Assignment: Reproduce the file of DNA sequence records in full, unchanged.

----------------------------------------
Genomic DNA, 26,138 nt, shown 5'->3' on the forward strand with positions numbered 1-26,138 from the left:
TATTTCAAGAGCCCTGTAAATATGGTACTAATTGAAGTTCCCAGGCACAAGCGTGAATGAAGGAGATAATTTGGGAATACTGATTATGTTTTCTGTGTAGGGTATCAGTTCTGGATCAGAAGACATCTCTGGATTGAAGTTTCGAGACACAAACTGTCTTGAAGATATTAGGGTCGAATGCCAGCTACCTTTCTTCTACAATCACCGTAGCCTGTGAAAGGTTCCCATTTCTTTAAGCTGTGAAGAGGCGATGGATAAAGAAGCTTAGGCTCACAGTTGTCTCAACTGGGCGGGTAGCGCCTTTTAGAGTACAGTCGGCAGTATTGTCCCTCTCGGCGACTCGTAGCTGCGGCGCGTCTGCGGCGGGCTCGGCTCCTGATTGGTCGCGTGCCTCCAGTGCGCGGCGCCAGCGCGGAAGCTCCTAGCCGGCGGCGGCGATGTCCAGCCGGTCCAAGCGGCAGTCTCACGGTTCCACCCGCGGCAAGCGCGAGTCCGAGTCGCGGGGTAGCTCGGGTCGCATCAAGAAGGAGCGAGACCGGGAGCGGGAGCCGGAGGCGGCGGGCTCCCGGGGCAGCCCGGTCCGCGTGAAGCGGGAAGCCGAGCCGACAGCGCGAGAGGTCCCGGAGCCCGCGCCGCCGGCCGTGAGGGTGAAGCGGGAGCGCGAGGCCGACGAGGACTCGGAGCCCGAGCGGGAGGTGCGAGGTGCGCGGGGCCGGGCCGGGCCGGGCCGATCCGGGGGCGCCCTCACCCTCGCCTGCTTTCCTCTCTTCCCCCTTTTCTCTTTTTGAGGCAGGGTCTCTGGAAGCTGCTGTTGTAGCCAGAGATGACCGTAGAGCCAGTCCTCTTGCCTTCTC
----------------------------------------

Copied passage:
Genomic DNA, 26,138 nt, shown 5'->3' on the forward strand with positions numbered 1-26,138 from the left:
TATTTCAAGAGCCCTGTAAATATGGTACTAATTGAAGTTCCCAGGCACAAGCGTGAATGAAGGAGATAATTTGGGAATACTGATTATGTTTTCTGTGTAGGGTATCAGTTCTGGATCAGAAGACATCTCTGGATTGAAGTTTCGAGACACAAACTGTCTTGAAGATATTAGGGTCGAATGCCAGCTACCTTTCTTCTACAATCACCGTAGCCTGTGAAAGGTTCCCATTTCTTTAAGCTGTGAAGAGGCGATGGATAAAGAAGCTTAGGCTCACAGTTGTCTCAACTGGGCGGGTAGCGCCTTTTAGAGTACAGTCGGCAGTATTGTCCCTCTCGGCGACTCGTAGCTGCGGCGCGTCTGCGGCGGGCTCGGCTCCTGATTGGTCGCGTGCCTCCAGTGCGCGGCGCCAGCGCGGAAGCTCCTAGCCGGCGGCGGCGATGTCCAGCCGGTCCAAGCGGCAGTCTCACGGTTCCACCCGCGGCAAGCGCGAGTCCGAGTCGCGGGGTAGCTCGGGTCGCATCAAGAAGGAGCGAGACCGGGAGCGGGAGCCGGAGGCGGCGGGCTCCCGGGGCAGCCCGGTCCGCGTGAAGCGGGAAGCCGAGCCGACAGCGCGAGAGGTCCCGGAGCCCGCGCCGCCGGCCGTGAGGGTGAAGCGGGAGCGCGAGGCCGACGAGGACTCGGAGCCCGAGCGGGAGGTGCGAGGTGCGCGGGGCCGGGCCGGGCCGGGCCGATCCGGGGGCGCCCTCACCCTCGCCTGCTTTCCTCTCTTCCCCCTTTTCTCTTTTTGAGGCAGGGTCTCTGGAAGCTGCTGTTGTAGCCAGAGATGACCGTAGAGCCAGTCCTCTTGCCTTCTC